Written by The 91st

blattnscat

Tuesday was, depending on your level of cynicism, a good day. Maybe even a great day. Sepp Blatter, just four days after spitting on the very idea of justice, stepped down after nearly 18 years heading FIFA. He’ll be in power through December, it seems, while FIFA scrambles to find a replacement. Whether that’s Prince Ali of Jordan, Michel Platini of France or someone else, we won’t know.

For now, revelry. Ruminations, jokes, thoughts and celebrations from around Twitter today. It was a good day.

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When justice loses

Written by Will Parchman

sepp

Sepp Blatter stood at the dais in front of thousands of his FIFA peers, hands firmly affixed to its sides, leaning in toward the crowd as a storm system moved across his watery eyes. He waited about 10 seconds before talking, as if acquiring targets and fixing his missile system.

Blatter did Friday exactly what we expected of him. He groveled, but with a practiced ease that makes pandering and pleading look like selling, like smug moralizing. His speech’s delivery meandered through one brushfire after another without ever touching the flames, without acknowledging that reforms he’d promised to enact the “second” he got back in office had not been touched in 2011, or 2007, or 2003, or 1999.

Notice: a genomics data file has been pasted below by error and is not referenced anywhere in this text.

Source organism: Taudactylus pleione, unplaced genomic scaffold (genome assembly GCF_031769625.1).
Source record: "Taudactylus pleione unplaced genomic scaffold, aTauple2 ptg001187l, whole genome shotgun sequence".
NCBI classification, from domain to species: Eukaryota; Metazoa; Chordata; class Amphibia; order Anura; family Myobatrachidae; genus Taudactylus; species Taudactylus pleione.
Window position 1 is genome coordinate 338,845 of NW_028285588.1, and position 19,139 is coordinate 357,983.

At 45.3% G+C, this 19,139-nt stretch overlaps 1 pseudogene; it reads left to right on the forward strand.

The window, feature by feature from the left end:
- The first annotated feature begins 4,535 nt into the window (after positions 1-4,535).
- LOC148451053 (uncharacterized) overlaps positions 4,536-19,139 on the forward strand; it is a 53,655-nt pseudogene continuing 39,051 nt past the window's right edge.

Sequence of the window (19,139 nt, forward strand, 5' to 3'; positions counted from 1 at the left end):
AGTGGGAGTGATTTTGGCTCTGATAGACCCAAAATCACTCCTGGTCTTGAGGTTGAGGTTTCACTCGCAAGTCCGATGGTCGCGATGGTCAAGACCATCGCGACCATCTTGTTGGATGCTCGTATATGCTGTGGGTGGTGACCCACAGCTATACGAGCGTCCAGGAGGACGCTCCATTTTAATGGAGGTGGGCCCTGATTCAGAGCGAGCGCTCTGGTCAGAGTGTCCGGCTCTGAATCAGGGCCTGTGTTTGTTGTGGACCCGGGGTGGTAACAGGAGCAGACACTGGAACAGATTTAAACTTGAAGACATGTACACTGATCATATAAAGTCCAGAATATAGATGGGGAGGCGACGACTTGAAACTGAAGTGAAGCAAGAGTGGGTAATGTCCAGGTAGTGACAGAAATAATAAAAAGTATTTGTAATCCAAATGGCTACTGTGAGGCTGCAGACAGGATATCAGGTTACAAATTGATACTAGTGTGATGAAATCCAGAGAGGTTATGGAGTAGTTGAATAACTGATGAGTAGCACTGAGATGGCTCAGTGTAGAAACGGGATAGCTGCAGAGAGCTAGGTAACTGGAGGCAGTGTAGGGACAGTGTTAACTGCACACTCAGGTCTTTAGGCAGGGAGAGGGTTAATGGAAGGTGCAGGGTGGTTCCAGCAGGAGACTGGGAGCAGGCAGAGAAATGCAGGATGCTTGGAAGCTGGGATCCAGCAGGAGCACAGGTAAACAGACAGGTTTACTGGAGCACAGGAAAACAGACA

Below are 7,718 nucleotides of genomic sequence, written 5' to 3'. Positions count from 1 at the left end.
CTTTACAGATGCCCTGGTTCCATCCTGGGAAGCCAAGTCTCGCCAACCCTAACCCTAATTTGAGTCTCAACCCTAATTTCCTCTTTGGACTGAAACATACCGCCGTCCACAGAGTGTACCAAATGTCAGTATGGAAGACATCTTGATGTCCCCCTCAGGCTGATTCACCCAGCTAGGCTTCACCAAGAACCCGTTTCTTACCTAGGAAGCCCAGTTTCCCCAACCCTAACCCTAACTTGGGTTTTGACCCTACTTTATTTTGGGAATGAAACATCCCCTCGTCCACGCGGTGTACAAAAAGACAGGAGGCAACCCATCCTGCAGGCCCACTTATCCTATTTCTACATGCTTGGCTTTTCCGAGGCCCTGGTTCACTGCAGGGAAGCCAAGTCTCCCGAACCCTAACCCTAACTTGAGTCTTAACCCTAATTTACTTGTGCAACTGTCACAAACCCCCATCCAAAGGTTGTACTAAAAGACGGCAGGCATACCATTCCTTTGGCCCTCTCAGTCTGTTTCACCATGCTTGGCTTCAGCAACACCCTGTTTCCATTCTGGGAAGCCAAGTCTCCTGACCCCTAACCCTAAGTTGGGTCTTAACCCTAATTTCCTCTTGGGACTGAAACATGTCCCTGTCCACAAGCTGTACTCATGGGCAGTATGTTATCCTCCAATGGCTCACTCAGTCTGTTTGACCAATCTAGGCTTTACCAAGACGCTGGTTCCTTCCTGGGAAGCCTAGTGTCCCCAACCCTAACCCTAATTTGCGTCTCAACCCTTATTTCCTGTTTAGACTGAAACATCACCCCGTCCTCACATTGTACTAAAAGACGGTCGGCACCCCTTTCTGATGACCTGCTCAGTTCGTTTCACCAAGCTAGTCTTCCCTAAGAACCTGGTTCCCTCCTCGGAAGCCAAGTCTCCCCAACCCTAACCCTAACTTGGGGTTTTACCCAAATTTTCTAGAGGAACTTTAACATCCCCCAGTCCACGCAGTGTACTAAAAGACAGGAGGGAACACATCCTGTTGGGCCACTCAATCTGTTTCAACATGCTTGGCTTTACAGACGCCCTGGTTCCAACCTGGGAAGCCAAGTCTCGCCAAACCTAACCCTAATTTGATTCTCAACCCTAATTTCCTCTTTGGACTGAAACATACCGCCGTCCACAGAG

Sepp Blatter won the FIFA presidential election. Again. A fifth term. Sometimes justice doesn’t win.

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Written by Will Parchman

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The photo was one of those beautiful moments of convergence between things we know and things we suspected were true. A white sheet stretched across a road, indicted FIFA officials hurriedly scurrying behind it to escape the harsh glare of a public that suspected but couldn’t prove their guilt for years.

A simple sheet. But so much more.

On Wednesday, 14 were indicted for various charges of corruption, seven of whom were arrested in Zurich as the biggest names involved. So far, anyway. These are those seven.